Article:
Updated: Jun 08, 2022
  • Author: Robert A Franklin, MD; Chief Editor: Emmanuel C Besa, MD  more...
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Practice Essentials

Splenomegaly is defined as enlargement of the spleen, measured by size or weight. [1] In the past, splenomegaly was a clinical finding, but in recent years, imaging studies have also helped to assess for or confirm mild splenomegaly.

The spleen is a functionally diverse organ with active roles in immunosurveillance and hematopoiesis. It lies within the left upper quadrant of the peritoneal cavity and abuts ribs 9-12, the stomach, the left kidney, the splenic flexure of the colon, and the tail of the pancreas. A normal spleen weighs 150 g and is approximately 11 cm in craniocaudal length. [2]  

The normal spleen is usually not palpable, although it can sometimes be palpated in adolescents and individuals with a slender build. If the spleen is not palpable, the clinician can assess for splenomegaly by percussing the area known as Traube's semilunar space, which is defined by the left sternal border, the costal margin, and the lower border of the 9th rib; dullness to percussion there (as opposed to tympany, which is normally present and represents the air-filled stomach) is consistent with mild to moderate splenomegaly. More pronounced splenomegaly can be palpated below the level of the costal margin and can even extend down to the pelvic brim. Of note, an enlarged or palpable spleen is not necessarily of clinical significance. For example, certain individuals with broadly splayed costal margins have readily palpable, but small, spleens. (See Presentation.)

A spleen weight of 400-500 g indicates splenomegaly, while a weight of more than 1000 g is labelled as massive splenomegaly. Poulin et al defined splenomegaly as moderate if the largest dimension is 11-20 cm, and severe if the largest dimension is greater than 20 cm. [3]

Importantly, while lymph nodes can be thought of as the draining secondary lymphoid organs of the respective anatomic compartments via afferent lymphatics (ie the lung drains into the mediastinum), the spleen can be thought of as the primary draining secondary lymphoid organ of the systemic circulatory system with the afferent inflow occurring via the splenic artery instead of afferent lymphatics. [4]  

In many instances, the spleen enlarges as it performs its normal functions. The most important normal functions of the spleen are as follows: [5]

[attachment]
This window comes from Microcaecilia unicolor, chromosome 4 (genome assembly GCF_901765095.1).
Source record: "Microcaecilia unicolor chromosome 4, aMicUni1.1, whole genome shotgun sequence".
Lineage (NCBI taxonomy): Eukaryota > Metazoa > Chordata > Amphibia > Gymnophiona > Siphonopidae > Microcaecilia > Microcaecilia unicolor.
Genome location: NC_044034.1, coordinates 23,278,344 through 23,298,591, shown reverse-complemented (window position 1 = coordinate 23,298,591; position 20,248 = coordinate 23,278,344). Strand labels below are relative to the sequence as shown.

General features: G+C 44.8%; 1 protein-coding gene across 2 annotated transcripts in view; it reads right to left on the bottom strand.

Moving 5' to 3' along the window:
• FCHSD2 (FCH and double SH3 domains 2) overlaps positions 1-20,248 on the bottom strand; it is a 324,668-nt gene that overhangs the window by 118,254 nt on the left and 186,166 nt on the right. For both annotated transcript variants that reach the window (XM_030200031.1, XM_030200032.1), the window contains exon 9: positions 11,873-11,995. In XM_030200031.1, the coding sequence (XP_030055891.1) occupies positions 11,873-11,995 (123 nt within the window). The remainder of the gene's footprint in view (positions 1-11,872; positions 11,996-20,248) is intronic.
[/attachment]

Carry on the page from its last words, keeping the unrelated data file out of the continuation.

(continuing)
• Filtering both abnormal and senescent red blood cells (RBCs), as well as particulates and microorganisms

  • Immune function – Providing an interface between adapative and innate immunity, with synthesis of immunoglobulin M (IgM), properdin (an essential component of the alternate pathway of complement activation), and tuftsin (an immunostimulatory tetrapeptide)

  • Erythropoiesis, particularly early in fetal life and as an adaptive response to bone marrow failure

  • Providing a resevoir of blood cells, including RBCs and platelets that can be utilized under stress

  • Iron metabolism 

As the spleen enlarges, cytopenias often result due to sequestration of cells; this condition is called hypersplenism. Importantly, the resultant thrombocytopenia in a patient with hypersplenism does not result in a proportional defect in hemostasis, as the total body platelet count largely remains unchanged but rather is redistributed.  

Increasingly, most cases of splenomegaly are recognized as being secondary to some other condition. Successful medical treatment of the primary disorder in such cases can lead to regression of the hypersplenism without the need for surgery. Splenectomy has a decreasing number of indications, but can still be used to help control or stage the underlying disease in cases of splenomegaly.

For discussion of splenomegaly in children, see Pediatric Splenomegaly. For discussion of hyperreactive malarial syndrome, see Tropical Splenomegaly Syndrome. For patient education information, see Enlarged Spleen: Causes, Symptoms, and Treatments.